Back in 2010, creator of a U.S. television hit-series “Modern Family,” Steven Levitan, wrote an episode featuring the character, Mitchell Pritchett having a conversation with the voice command on his car. “CD player next track,” he said. After two tries, the automated voice replied, “Air-conditioner on,” and the car automatically starts blowing wind out of the air-conditioning vents. While it was an extremely hilarious scene to watch, it does illustrate how automated computers were simply not ready to interact with human beings then.
What about now? Well, let us just say improvements have been made, but just how good are they to be able to efficiently aid us in our daily chores?
Apple’s invention and implementation of Siri on the iPhone4s in 2011, proves how human computer interaction has evolved since the first chatterbot, Eliza, in 1966 . Siri promised to turn human voice into calls and texts without users having to lift a single finger. But Siri’s accuracy was not as Apple and media outlets promised her to be. Accents now become unrecognizable words, and we speak to our lifeless gadgets at the slowest possible speeds, just to see it work its magic. Despite these flaws, we cannot deny how great it would be if we actually owned a robotic device of our own—one that interacts with you as if it were alive!
IBM in its latest 5 in 5 premonition brings us closer to these dreams. In five years IBM envisions computers to be able to generate touch through vibrations as well as have the technology be smart enough to detect and analyze sounds, tastes, smell, and pictures better than human beings. They would even be able to “smell” and “hear” better. If these technologies were to work as well as they sound, then IBM would have created a portable robotic device that predicts trends and understands us better than we do. Imagine these devices predicting diseases and illnesses even before they happen to us.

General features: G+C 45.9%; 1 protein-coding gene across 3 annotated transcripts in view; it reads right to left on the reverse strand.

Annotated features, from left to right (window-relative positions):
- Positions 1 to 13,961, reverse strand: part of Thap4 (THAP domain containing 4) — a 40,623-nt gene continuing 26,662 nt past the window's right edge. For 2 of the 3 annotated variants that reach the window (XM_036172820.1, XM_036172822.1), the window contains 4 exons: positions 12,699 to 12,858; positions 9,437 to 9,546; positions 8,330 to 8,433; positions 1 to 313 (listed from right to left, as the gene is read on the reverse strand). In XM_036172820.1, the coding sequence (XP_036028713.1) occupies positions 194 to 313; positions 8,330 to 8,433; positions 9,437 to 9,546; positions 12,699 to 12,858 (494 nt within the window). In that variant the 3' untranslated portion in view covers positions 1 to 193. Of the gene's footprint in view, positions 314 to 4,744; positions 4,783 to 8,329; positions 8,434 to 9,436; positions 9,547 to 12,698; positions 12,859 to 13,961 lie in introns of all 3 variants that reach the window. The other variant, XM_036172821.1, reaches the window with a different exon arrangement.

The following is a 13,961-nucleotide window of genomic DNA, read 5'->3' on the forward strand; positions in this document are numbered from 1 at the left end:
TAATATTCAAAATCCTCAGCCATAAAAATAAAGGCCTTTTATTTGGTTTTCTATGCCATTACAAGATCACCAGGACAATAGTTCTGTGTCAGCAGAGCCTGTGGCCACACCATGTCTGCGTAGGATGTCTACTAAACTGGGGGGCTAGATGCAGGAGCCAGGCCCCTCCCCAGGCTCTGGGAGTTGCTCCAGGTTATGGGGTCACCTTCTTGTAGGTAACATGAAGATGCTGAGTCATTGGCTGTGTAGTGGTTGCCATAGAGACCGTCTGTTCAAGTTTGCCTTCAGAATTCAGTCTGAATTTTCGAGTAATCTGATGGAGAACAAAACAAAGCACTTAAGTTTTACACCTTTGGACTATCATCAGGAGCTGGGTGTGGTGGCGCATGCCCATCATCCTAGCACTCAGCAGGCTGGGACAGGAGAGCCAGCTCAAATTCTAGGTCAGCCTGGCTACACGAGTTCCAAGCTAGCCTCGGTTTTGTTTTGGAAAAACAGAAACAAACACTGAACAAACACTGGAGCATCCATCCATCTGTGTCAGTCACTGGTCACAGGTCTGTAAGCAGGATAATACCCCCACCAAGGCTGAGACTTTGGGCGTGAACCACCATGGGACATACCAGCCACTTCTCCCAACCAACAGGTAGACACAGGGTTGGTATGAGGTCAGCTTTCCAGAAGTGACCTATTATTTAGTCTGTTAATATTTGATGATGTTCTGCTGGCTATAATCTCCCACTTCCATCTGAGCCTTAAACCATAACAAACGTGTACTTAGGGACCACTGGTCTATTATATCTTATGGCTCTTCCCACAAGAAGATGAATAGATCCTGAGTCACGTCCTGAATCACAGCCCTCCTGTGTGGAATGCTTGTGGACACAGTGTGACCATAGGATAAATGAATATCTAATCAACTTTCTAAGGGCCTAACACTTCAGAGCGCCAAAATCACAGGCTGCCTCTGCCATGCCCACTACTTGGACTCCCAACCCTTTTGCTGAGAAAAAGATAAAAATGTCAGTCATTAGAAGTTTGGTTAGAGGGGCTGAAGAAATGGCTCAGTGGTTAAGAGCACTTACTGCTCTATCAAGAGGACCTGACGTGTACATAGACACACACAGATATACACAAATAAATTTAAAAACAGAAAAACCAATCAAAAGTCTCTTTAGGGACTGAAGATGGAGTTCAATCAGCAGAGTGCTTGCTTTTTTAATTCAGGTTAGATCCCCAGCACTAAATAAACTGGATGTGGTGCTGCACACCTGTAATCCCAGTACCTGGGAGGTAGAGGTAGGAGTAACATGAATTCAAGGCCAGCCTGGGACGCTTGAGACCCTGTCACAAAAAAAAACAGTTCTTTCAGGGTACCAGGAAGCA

That said, Barb Darrow, writer at GigaOM, pinned the tail on the horse when he raised doubts on IBM’s futuristic predictions. While each one of us indefinitely wants a smart personal robotic device to call our own, it may be a fact that this reality is still far away. Even if these premonitions become reality, we have to start asking ourselves if silk would ever feel as real on a mobile device as when we actually physically run our fingers through the textile? Allowing these gadgets of the future to be created to serve the interests of human beings, would we reap infinite benefits or lose sense of what being human feels like?
Well, hopefully that would not be the case. And it definitely will be the best of both worlds, human and machine, when Mitchell of “Modern Family” can finally get his car’s voice command to actually play the next track.
 Weizenbaum, J. Eliza—A Computer Program for the Study of Natural Language Communication between Man and Machine. Communications of the Association for Computing Machinery 9, 1, (1966), 36-45.